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EPA Region 3 (Mid-Atlantic)
EPA ID# VA0003112364
7th Congressional District
Last Update: December 2004
Current Site Status
The final phase of this EPA Removal Action was completed in December 1998 with the completion of a landfill cap and stormwater controls. EPA is engaged is post-removal action for site control, which is the periodic monitoring of one water well in Henrico County at the request of county officials.
The seven acre Hyman-Viener Site is located at 5300 Hatcher Street in southeastern Richmond, Virginia on the border with Henrico County. The facility was used as a secondary lead smelter which received raw lead, including batteries, which were processed for recycling. The primary waste produced at the Site was the slag from vats of molten lead. The slag was used as fill and grade material on the property and for State road construction. The area within a three-mile radius of the Site lies within highly developed residential and commercial sections of the City of Richmond and Henrico County. There are approximately 62,000 people within a three-mile radius of the Site, most of whom are on public drinking water, with a few exceptions in Henrico County.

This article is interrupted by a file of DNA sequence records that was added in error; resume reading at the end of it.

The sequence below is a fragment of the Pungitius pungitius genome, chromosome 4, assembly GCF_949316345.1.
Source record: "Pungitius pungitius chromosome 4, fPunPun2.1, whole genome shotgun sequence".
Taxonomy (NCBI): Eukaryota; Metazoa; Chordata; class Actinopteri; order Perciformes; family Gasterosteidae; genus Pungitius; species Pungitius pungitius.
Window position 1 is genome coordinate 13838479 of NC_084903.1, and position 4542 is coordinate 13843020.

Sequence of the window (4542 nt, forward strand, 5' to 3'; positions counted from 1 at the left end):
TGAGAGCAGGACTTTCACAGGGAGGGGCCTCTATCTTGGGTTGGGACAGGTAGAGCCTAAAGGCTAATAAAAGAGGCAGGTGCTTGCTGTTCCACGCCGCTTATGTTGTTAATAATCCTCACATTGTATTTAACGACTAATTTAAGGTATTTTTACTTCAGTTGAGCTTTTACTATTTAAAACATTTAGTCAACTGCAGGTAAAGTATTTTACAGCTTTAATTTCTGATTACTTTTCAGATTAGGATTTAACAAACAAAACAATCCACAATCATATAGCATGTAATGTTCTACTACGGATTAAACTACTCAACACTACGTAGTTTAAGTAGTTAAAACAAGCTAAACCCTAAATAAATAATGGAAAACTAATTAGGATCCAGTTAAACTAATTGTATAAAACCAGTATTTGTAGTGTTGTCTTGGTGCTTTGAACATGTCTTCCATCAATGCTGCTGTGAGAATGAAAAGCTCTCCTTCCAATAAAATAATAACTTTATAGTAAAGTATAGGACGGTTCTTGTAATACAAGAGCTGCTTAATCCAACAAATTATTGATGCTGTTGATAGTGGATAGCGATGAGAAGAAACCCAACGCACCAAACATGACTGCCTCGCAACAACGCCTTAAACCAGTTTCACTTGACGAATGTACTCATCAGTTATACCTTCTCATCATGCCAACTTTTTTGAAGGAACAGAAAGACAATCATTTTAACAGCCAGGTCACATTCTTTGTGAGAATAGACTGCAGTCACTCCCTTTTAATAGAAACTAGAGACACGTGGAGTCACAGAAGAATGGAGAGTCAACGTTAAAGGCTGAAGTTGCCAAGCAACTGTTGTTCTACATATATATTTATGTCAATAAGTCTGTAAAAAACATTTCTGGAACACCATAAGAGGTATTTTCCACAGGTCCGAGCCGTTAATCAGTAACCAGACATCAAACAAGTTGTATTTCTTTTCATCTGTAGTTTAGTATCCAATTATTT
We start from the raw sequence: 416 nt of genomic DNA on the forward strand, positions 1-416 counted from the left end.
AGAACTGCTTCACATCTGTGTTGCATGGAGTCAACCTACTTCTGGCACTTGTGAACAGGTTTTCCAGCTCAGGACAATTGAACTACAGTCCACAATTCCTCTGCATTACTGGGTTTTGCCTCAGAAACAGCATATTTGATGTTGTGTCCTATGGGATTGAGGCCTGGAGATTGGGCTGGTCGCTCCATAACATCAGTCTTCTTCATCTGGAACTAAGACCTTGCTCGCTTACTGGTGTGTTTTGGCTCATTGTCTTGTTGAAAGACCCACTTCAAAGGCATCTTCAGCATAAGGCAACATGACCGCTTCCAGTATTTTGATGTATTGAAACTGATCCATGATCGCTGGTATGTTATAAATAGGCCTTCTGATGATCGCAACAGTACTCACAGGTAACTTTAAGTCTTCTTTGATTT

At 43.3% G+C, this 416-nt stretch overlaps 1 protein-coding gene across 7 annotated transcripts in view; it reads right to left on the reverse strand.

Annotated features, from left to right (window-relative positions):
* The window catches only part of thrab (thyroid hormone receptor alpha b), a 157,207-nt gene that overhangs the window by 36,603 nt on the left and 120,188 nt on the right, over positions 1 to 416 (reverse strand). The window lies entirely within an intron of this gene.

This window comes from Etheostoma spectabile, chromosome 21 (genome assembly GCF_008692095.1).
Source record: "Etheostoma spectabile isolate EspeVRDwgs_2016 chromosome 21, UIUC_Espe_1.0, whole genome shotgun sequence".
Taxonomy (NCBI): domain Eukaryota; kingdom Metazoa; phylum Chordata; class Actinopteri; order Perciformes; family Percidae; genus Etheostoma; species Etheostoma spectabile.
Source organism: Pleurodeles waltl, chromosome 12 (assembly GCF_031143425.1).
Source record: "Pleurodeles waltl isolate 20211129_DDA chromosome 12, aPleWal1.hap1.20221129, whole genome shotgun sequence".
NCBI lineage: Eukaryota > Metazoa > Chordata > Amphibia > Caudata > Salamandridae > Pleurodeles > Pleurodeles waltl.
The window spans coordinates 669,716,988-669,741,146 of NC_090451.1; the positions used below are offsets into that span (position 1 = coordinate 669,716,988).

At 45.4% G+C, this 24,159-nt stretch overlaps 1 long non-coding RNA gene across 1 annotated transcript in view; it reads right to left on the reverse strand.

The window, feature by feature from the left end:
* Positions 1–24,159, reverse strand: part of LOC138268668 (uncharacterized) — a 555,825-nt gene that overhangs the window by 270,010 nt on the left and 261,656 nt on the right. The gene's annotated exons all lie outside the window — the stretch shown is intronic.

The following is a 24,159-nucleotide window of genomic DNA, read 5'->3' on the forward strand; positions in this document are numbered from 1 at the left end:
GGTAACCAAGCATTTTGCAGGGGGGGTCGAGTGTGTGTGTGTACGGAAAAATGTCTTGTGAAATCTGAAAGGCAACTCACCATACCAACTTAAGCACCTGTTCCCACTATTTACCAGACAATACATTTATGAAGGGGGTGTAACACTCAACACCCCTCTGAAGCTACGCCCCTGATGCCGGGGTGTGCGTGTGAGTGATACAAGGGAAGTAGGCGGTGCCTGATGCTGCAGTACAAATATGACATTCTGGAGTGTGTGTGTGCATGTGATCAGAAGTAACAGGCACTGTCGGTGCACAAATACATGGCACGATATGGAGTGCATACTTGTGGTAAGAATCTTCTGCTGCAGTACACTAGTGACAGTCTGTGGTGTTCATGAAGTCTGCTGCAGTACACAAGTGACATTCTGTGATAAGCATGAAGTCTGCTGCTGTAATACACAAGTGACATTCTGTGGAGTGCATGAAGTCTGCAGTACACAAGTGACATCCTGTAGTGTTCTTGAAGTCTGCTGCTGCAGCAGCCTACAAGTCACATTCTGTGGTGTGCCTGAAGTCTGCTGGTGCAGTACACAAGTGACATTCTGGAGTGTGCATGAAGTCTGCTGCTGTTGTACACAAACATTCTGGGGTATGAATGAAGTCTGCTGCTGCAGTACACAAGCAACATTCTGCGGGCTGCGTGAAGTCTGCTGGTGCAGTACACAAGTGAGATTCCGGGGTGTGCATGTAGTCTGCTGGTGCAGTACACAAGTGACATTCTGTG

- Site Responsibility
- Cleanup of this site is being addressed by an EPA Superfund Removal Action.
- NPL Listing History
- This Site is not on the National Priorities List.
Threats and Contaminants
Extremely high levels of lead contamination existed in both on-site and off-site residential soils; and significant levels of lead were found inside homes near the site. Furthermore, the plant had been abandoned, was in poor structural condition, was uncontrolled and posed both physical and lead hazards to the public. The lead levels (up to 194,000 ppm) detected in the surface soils at the Site posed an imminent and substantial threat to human health.
The Virginia Department of Environmental Quality performed the first preliminary assessment of this site in 1985, while some cleanup was underway by Hyman-Viener. In 1988, both RCRA and Superfund investigators inspected the site for EPA and VADEQ. In 1993, the Superfund Removal Program assessed the facility and the surrounding area and began a Superfund Removal Action. From 1994 to 1996, the EPA Removal Program performed interior dust and exterior soil cleanups at 110 residential properties near the site which included some temporary relocations.
EPA dismantled the Site warehouse in 1997 and excavated lead contaminated soils from a three acre portion of the Site. EPA entered into an Interagency Agreement (IAG) with the Army Corps of Engineers for the design and construction of a cap for another portion of the site which had been previously used as a landfill for lead slag and debris. Because some areas of this fill were contaminated with lead as much as 30% pure, it was determined that a cap was the most cost- effective remedy.
In conjunction with the Army Corps of Engineers and EPA's Research and Development Program, EPA also designed and built a constructed wetland which involved the planting of natural materials that would absorb lead from site runoff. This planting was done in low-lying areas of the Site, which were contaminated but which could not be excavated without further damage to the environment.